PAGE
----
The Destroyer #22: Brain Drain (1976)

Richard Ropie and Warren Murphy
Pinnacle Books

We open strong with a particularly bloody slaughter in...yes, once again, Greenwich Village, which apparently even in the mid-1970s could serve as the right-wing writer's go-to den of queer liberal iniquity.   Seasoned detective eats a sandwich as he inventories various severed body parts and a few torsos stuck into the wall for dramatic effect.  The coroner slips on some blood and lands on his ass, which is presented here as hilarious.  But it's all a red herring, really, as our featured psychopath murders the detective the next day when he returns to the crime scene, taking us to....

A guy named "Remo" and his elderly Chinese-Korean kung-fu master, who apparently together constitute "The Destroyer."  Not much back story here, but apparently the old master taught Remo the deadliest form of kung-fu on the planet, one known only to a small village on the Chinese-Korean border and practiced exclusively by extremely loyal assassins for hire.  Remo works for a group called CURE, which stands for something clever and funny but as the book is in the other room and it's late, we'll just let that one pass.  Soon our heroes are on the trail of the killer who, in addition to dismembering various poets, painters, and musicians in a Greenwich Village basement, also extracted their brains--giving us the subtitle, "Brain Drain."

A real disappointment inasmuch as the book promises to be the story of an insane killer sucking out the brains of Hollywood stars, literally.  There is more brain removal, to be sure, as the story moves west, but our "killer" turns out to be an android who, in lazy android fashion, is merely searching for the key to human creativity by closely examining the structure of imaginative human brains (which allows the authors to take a few predictable swipes at the general level of creativity in Hollywood).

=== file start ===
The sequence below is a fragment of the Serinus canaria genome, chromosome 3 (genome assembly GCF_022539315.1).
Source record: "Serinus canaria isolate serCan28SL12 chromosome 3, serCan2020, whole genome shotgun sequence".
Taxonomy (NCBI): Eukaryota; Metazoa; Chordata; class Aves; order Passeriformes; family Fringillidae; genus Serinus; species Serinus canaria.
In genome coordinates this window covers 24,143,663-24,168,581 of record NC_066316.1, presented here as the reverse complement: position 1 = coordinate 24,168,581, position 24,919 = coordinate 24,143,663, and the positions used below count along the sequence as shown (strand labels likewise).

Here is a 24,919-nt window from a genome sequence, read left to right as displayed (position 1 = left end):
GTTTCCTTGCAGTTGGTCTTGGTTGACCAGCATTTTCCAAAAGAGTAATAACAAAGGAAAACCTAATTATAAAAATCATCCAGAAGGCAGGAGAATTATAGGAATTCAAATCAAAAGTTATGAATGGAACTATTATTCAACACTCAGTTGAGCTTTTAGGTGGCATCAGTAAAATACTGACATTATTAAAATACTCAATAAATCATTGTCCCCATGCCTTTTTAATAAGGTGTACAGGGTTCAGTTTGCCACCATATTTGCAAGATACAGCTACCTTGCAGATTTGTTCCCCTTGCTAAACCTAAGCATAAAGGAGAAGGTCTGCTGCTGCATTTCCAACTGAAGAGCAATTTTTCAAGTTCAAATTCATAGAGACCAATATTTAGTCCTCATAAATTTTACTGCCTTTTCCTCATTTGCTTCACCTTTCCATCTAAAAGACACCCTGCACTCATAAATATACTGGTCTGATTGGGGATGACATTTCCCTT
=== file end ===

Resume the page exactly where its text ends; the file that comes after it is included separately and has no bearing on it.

Why does the android need to be "creative?"  Because he knows it's his only hope in defeating his one mortal threat on the planet, namely Remo and the older Kung Fu master.  Duped by the allure of trepanned starlets, I was willing to jump in here at #22 in the series, so I have no clue as to where this android came from or if this conflict had been going on for awhile.  Nor will I ever know as, in the end, the book became simply unreadable. 

Here are a few bonus features for your consideration:

--completely gratuitous fight with obnoxious bikers in a Nebraska roadhouse, presumably because no real "action" had transpired for about 20 pages.  In this confrontation, our man Remo rips a biker's nose off and drops it into his beer, all with one super-quick kung-fu move.

--after Remo rips off the biker's nose,  a woman living in a "high rise in Chicago" calls into a radio show to argue for the abolition of all prisons as they treat criminals inhumanely, offered, seemingly, for no other reason than to solidify the hypothetical reader's contempt for out-of-touch liberals who would let biker scum, like the one just de-nosed, simply go free in the world.

--the old Kung Fu master, who possesses much wisdom, is also addicted to daytime soap operas that all have funny titles.

--from the cover, a girl on a motorcycle apparently appears at some point, but I had given up by then. 

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